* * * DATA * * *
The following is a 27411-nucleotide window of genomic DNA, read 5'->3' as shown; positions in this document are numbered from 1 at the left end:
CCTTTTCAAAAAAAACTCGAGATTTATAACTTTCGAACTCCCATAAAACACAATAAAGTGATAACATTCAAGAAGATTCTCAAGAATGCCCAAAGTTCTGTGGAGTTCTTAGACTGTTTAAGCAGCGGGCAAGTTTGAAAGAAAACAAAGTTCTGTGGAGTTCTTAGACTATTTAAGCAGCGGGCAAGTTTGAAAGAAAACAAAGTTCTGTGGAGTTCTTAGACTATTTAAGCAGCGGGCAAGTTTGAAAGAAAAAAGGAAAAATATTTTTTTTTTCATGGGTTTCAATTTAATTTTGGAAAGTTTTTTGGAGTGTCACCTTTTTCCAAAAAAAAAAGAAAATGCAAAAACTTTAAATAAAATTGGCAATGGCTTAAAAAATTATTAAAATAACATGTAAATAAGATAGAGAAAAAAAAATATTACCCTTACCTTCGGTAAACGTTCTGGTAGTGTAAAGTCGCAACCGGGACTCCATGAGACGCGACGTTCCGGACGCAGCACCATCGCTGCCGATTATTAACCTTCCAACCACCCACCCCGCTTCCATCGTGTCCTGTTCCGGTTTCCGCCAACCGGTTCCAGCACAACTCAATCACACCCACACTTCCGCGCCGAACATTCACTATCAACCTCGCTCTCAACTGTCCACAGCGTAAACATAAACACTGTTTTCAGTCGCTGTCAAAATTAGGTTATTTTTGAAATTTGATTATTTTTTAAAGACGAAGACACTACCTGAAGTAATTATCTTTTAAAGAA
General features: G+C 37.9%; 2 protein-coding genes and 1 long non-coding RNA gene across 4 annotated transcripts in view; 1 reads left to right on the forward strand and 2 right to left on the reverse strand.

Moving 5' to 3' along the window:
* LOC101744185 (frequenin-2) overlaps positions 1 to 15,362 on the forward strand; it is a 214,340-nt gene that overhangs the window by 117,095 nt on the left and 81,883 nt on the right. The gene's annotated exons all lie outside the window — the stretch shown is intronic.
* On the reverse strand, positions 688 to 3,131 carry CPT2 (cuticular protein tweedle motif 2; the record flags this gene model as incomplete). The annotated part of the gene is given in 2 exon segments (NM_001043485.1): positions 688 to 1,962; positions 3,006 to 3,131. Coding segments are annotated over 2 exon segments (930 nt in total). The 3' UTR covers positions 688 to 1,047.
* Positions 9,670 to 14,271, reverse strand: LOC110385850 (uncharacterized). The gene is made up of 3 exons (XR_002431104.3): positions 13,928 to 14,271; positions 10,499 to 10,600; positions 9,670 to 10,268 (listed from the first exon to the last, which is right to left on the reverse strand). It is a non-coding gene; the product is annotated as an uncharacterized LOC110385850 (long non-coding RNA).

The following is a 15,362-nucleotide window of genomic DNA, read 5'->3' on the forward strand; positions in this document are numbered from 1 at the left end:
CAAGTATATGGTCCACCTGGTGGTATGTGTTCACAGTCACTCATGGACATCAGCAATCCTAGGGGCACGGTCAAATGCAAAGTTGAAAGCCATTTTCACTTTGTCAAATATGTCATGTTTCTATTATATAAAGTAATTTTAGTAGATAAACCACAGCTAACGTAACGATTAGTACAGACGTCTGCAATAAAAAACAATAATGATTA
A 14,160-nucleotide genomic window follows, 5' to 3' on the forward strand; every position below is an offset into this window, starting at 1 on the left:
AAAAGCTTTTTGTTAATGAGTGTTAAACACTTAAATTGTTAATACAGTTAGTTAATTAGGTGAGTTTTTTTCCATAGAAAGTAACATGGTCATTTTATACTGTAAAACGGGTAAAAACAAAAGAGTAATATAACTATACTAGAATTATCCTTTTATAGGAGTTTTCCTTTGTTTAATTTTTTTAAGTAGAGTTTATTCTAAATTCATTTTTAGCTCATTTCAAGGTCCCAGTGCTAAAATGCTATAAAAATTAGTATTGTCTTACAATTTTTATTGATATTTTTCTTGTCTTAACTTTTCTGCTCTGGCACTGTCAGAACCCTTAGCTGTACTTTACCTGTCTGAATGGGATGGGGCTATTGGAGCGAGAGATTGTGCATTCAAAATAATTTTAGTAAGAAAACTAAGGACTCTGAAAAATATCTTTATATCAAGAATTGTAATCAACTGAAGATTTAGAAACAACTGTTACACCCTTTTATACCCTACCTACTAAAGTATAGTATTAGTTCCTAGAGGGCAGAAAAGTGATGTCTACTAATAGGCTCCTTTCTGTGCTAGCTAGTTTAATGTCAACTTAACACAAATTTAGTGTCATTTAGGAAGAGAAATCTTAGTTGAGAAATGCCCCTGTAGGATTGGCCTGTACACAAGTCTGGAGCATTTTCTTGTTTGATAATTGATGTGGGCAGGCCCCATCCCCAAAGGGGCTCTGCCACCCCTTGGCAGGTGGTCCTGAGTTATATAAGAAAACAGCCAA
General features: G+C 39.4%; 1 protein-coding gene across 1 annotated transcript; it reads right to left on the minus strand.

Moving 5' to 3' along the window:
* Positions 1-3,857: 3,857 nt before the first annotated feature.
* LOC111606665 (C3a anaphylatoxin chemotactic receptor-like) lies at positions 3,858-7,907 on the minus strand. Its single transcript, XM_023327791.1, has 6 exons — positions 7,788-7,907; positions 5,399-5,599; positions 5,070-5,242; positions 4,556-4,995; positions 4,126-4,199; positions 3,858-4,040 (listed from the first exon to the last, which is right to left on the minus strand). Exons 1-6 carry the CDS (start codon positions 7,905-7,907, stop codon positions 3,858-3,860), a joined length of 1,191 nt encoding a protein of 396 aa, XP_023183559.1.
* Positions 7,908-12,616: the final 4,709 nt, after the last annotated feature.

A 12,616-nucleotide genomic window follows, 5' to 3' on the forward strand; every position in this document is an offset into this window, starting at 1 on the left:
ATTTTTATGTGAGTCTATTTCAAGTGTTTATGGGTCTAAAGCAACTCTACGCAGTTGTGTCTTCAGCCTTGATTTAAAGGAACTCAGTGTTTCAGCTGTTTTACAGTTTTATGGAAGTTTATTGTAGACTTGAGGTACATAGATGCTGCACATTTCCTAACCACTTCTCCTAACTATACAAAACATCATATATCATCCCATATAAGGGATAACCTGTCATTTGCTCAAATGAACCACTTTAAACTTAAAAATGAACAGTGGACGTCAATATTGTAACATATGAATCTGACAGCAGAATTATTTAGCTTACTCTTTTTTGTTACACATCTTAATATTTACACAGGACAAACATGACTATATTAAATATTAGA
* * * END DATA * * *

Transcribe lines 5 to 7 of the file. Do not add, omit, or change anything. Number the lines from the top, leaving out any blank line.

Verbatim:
* LOC101744185 (frequenin-2) overlaps positions 1 to 15,362 on the forward strand; it is a 214,340-nt gene that overhangs the window by 117,095 nt on the left and 81,883 nt on the right. The gene's annotated exons all lie outside the window — the stretch shown is intronic.
* On the reverse strand, positions 688 to 3,131 carry CPT2 (cuticular protein tweedle motif 2; the record flags this gene model as incomplete). The annotated part of the gene is given in 2 exon segments (NM_001043485.1): positions 688 to 1,962; positions 3,006 to 3,131. Coding segments are annotated over 2 exon segments (930 nt in total). The 3' UTR covers positions 688 to 1,047.
* Positions 9,670 to 14,271, reverse strand: LOC110385850 (uncharacterized). The gene is made up of 3 exons (XR_002431104.3): positions 13,928 to 14,271; positions 10,499 to 10,600; positions 9,670 to 10,268 (listed from the first exon to the last, which is right to left on the reverse strand). It is a non-coding gene; the product is annotated as an uncharacterized LOC110385850 (long non-coding RNA).